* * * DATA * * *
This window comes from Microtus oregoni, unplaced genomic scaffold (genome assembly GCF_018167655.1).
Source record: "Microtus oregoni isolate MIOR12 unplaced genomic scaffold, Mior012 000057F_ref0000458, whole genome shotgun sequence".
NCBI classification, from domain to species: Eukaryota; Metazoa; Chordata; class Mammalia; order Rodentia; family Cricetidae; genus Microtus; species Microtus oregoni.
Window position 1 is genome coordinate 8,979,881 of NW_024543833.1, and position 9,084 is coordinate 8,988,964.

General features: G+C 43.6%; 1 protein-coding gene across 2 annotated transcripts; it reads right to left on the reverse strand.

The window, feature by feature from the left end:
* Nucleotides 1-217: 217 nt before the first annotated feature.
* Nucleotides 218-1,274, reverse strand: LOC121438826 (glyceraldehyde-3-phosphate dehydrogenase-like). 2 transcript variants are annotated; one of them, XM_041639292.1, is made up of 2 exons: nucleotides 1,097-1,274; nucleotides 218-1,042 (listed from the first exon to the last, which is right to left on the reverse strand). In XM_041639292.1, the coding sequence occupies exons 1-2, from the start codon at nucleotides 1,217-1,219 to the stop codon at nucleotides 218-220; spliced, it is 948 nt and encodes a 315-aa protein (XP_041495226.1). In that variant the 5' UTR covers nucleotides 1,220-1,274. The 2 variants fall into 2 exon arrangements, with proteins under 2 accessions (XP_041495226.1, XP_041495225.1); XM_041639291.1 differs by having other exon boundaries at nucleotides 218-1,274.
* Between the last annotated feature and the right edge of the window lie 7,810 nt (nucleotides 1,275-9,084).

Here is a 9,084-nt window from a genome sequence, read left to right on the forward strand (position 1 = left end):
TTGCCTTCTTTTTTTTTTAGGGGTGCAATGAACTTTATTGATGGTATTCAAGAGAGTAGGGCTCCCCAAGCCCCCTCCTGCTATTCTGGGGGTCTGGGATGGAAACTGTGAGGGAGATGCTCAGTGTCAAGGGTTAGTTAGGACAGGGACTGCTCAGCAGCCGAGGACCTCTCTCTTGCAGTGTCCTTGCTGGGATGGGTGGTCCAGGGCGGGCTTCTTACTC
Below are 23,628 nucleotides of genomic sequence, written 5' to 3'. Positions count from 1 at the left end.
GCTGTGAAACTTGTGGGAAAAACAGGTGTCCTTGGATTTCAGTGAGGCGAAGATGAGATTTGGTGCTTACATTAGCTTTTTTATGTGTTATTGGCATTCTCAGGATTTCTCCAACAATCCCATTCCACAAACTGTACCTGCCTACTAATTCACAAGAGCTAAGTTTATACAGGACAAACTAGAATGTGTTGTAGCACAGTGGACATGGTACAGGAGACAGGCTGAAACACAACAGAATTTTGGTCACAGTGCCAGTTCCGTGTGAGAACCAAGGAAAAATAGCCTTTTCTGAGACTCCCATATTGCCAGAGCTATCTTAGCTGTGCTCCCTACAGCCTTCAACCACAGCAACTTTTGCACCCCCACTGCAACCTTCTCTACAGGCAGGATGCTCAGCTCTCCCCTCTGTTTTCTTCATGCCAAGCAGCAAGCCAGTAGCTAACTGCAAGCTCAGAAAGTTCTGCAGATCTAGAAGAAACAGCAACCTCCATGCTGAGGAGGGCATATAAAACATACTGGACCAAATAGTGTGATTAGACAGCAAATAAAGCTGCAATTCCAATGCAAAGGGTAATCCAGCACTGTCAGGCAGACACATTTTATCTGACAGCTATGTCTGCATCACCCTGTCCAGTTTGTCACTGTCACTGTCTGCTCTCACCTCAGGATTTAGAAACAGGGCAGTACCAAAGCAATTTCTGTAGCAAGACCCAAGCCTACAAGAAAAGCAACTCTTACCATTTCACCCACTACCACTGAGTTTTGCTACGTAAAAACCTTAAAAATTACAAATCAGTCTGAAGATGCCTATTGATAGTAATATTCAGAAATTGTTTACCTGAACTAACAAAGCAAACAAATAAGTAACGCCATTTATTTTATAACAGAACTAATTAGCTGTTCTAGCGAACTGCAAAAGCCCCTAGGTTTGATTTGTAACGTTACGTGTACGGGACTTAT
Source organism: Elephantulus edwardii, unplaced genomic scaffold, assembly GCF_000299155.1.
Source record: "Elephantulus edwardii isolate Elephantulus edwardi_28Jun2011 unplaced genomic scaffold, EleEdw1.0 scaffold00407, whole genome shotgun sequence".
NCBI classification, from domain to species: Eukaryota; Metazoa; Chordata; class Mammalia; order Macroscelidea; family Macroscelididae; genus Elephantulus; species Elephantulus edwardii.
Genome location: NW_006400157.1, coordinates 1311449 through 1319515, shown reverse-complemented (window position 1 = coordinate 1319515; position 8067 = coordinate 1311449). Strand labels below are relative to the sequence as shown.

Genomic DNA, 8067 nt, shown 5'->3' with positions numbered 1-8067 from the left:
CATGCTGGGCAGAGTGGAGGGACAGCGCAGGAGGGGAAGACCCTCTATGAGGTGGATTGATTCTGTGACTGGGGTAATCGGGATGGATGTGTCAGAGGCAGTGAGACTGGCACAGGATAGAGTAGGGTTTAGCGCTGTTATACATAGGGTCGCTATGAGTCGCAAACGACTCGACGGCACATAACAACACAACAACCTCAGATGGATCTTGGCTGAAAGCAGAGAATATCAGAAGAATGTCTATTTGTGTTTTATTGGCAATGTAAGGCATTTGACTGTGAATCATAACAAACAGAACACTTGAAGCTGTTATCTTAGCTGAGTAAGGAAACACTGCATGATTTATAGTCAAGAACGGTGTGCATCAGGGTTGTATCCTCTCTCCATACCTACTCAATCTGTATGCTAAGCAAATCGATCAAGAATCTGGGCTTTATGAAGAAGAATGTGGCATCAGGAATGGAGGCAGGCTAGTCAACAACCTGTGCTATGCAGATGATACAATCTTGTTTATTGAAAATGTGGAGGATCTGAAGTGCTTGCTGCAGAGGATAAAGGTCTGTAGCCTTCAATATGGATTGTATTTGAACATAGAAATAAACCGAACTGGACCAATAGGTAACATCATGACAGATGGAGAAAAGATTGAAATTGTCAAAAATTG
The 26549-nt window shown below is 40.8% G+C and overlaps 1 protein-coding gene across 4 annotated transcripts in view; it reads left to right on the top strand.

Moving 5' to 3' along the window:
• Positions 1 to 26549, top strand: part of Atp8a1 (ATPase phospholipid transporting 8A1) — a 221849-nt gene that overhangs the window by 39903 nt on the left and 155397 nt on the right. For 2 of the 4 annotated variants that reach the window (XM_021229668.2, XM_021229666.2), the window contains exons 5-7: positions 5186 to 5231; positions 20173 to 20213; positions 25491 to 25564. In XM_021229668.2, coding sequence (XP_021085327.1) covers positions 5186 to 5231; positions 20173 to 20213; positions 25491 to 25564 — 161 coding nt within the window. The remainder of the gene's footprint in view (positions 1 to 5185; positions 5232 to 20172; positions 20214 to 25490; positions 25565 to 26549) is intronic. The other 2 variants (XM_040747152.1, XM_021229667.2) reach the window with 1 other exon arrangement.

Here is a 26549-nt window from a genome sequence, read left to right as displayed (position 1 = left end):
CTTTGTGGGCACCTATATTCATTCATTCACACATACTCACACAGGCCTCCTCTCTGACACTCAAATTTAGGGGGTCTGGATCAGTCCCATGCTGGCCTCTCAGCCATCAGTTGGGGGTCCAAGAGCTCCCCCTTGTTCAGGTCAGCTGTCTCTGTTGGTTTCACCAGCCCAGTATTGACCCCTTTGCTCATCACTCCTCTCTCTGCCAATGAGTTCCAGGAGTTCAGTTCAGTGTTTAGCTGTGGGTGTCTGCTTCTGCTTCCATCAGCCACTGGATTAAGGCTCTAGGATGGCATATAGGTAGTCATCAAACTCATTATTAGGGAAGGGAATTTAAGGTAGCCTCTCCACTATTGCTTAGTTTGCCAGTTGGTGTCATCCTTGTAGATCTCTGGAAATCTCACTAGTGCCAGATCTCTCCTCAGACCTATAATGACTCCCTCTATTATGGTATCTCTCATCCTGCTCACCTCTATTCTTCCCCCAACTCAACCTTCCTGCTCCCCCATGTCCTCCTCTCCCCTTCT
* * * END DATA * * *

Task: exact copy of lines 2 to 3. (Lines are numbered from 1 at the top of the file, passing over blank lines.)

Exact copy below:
Source record: "Microtus oregoni isolate MIOR12 unplaced genomic scaffold, Mior012 000057F_ref0000458, whole genome shotgun sequence".
NCBI classification, from domain to species: Eukaryota; Metazoa; Chordata; class Mammalia; order Rodentia; family Cricetidae; genus Microtus; species Microtus oregoni.